Association of Urine Protein Excretion and Renal Function in Feline Hyperthyroidism

Morrison J.

Conference Proceedings, (2007). American College of Veterinary Internal Medicine: p.643-644


Hyperthyroidism is one of the most common endocrine disorder in middle aged to older cats. Renal insufficiency may be masked by the presence of hyperthyroidism and subsequent 1-131 therapy of hyperthyroid cats with abnormal renal function may precipitate renal failure. The purpose of this study was to investigate the potential association between renal protein excretion and glomerular filtration rate (GFR), as determined by nuclear scintigraphy, in detecting renal dysfunction in naturally occurring feline hyperthyroidism.

Seventeen hyperthyroid cat were prospectively evaluated prior to 1-131 therapy over an 18 month period. The diagnostic evaluation for all cats consisted of: physical examination, complete blood count, serum chemistry,urinalysis, total T4, thoracic radiographs, indirect blood pressure via Doppler manometry, single strand electrocardiography, thyroid scintigraphy with sodium pertechnetate (99mTc0 4-), and determination of GFR via 99mTc Diethyltriaminepentacetic acid nuclear scintigraphy (99mTcDTPA). Nuclear studies were performed with the cats under sedation with midazolam/ketamine or butorphanol based on the preference of the radiologist.Additional testing (echocardiography) was performed as judged necessary by the attending clinician . Urine protein excretion was determined by one of two method. A urine protein:creatinine (U P:C) ratio was measured if overt proteinuria was detected on routine urinalysis. Alternatively, urine was tested for the presence of microalbumin (E .R.D. – Health Screen, Heska) routine urinalysis failed to detect overt proteinuria . The GFR was considered the gold standard for determining renal function in each cat.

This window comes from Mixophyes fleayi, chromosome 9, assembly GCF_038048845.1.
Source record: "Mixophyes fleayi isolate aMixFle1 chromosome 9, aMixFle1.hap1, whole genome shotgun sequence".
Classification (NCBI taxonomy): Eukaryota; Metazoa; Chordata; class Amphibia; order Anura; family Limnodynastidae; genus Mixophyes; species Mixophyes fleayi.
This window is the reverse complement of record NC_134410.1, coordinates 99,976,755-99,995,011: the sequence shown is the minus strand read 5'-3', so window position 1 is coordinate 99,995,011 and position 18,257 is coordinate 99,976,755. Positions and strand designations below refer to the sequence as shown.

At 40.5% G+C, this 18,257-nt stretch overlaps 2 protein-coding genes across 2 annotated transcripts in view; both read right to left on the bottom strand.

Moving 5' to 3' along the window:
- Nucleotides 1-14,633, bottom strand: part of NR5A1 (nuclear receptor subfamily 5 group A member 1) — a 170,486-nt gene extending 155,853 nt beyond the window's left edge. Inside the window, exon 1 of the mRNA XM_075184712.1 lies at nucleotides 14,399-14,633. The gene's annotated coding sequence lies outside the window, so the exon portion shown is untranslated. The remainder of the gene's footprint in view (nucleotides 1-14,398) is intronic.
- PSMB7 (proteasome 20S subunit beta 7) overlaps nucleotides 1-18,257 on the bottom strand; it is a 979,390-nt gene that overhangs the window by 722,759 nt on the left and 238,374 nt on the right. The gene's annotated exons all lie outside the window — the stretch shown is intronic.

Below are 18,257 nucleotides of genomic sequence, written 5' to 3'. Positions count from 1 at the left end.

Seven cats had overt proteinuria while five cats were positive for microalbuminuria. The remaining five cats had no detectable urine protein. Mean U P:C was 0.47 (range of 0.2-0.6). Microalbuminuria was a quantitative measurement and results ranged from negative to positive. The mean GFR for all cat was 1.81 mL/kg/minute (range of 0.25- 3.39 mLI kg/minute).

Statistical analysis of the data indicated an overall negative association of positive U P:C and presence of microalbuminuria with decreasing GFR. However, neither association reached statistical significance. Correlation analysis performed on U P:C data determined a p value = 0.68 with a correlation of – 0.22. A similar result was seen with microalbuminuria. Kendall’s Tau (non-parametric) analysis resulted in a p value = 0.14 with a correlation of – 0.39.

Small sample sizes limited the power of this pilot data to detect statistically significant differences with urine protein determination and GFR. This study is presently ongoing and will continue to investigate the potential association between urine protein excretion and abnormal renal function in hyperthyroid cats.